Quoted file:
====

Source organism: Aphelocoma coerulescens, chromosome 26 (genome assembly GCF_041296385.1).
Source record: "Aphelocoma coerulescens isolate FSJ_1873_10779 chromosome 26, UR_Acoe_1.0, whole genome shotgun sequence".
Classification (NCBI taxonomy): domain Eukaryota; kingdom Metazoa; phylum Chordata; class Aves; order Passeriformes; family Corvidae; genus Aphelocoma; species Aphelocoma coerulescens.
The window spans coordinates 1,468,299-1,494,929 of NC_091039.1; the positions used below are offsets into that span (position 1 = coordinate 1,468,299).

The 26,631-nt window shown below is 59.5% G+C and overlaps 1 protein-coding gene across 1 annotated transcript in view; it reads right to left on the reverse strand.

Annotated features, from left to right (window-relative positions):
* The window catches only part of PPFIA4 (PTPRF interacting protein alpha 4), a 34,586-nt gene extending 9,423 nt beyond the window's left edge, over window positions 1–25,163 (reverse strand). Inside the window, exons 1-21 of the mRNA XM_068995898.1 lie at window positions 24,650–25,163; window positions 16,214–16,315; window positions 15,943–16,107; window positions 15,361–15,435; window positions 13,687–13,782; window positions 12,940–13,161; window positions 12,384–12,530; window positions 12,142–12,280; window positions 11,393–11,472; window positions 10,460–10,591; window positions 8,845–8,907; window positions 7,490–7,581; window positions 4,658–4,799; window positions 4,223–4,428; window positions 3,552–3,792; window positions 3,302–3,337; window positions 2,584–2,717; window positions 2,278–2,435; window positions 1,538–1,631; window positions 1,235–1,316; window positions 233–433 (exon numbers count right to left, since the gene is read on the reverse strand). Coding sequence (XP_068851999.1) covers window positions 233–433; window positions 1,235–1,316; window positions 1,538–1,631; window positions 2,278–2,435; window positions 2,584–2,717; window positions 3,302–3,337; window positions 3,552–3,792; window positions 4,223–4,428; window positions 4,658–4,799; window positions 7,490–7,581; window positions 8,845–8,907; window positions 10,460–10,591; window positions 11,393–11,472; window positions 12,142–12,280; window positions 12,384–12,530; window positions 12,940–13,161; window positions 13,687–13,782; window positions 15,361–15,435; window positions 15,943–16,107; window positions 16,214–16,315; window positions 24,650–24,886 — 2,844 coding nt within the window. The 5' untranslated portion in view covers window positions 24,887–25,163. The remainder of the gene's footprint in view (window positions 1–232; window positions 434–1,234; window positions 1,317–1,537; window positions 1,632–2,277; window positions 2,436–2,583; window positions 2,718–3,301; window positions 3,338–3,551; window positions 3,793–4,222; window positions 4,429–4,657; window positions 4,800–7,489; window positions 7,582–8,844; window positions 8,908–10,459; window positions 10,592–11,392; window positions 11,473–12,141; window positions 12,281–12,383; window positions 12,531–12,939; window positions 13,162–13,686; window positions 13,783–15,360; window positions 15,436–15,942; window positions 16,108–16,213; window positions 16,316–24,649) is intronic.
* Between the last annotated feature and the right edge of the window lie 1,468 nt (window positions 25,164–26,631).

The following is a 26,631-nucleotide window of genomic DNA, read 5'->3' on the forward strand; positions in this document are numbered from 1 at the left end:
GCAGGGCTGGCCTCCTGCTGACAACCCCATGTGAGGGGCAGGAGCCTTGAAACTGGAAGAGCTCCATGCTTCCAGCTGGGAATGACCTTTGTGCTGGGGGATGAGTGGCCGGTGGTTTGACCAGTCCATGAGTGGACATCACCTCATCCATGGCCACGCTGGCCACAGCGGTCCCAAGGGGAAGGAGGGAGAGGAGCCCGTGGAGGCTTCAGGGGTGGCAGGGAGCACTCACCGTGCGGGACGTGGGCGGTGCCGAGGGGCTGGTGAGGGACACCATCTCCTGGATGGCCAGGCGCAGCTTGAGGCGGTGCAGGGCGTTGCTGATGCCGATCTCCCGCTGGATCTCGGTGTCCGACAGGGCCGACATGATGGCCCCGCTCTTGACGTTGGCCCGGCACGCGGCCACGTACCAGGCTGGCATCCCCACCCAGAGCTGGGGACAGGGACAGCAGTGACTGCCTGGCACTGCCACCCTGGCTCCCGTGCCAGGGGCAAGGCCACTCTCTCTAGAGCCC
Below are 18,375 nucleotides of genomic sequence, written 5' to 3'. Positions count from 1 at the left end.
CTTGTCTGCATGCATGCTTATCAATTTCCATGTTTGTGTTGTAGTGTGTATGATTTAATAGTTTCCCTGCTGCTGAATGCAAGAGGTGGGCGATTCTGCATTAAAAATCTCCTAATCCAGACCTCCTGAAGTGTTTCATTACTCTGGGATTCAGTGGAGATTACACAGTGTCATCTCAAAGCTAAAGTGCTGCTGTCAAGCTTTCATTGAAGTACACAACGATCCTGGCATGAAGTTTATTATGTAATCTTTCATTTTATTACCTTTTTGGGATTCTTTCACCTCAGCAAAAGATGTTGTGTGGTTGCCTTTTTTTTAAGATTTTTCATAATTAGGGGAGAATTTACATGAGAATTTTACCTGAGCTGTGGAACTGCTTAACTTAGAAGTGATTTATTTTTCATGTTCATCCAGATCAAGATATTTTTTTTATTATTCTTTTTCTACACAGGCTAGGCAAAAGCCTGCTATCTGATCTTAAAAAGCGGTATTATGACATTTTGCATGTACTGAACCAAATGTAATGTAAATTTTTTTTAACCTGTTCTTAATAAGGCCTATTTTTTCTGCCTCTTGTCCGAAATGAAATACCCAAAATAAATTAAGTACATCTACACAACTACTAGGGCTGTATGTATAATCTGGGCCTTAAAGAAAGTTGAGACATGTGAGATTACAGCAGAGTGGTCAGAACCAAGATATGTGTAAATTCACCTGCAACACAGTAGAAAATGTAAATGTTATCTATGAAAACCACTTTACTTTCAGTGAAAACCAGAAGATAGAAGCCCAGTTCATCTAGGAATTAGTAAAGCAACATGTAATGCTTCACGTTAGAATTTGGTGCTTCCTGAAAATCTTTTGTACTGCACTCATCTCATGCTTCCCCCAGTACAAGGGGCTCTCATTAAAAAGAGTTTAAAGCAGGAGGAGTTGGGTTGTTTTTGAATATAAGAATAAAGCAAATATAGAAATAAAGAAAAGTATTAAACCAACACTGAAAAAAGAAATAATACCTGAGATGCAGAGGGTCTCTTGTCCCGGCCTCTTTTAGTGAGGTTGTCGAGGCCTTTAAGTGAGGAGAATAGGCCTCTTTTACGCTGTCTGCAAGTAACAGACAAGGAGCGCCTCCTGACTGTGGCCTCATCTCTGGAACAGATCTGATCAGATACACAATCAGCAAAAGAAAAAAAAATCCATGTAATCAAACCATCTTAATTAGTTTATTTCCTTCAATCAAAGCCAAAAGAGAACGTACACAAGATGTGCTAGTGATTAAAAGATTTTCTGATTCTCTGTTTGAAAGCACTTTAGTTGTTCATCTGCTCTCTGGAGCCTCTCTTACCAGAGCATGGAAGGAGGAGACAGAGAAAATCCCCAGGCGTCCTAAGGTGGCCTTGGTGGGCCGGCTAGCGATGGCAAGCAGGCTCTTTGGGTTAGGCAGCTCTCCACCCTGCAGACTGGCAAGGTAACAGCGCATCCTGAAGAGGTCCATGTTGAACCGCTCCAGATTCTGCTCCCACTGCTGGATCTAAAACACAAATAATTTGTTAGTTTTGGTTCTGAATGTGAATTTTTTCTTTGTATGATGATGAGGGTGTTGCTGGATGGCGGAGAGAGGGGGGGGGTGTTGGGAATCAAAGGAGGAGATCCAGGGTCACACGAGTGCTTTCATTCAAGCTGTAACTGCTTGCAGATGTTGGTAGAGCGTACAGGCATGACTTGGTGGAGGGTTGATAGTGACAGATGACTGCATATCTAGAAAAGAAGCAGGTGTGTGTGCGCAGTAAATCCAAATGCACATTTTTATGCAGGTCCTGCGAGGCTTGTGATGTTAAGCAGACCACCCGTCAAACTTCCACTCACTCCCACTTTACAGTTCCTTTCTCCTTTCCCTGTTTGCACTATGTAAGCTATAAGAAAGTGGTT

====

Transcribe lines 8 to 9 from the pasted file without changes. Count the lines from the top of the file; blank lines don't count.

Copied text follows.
* Between the last annotated feature and the right edge of the window lie 1,468 nt (window positions 25,164–26,631).

The following is a 26,631-nucleotide window of genomic DNA, read 5'->3' on the forward strand; positions in this document are numbered from 1 at the left end: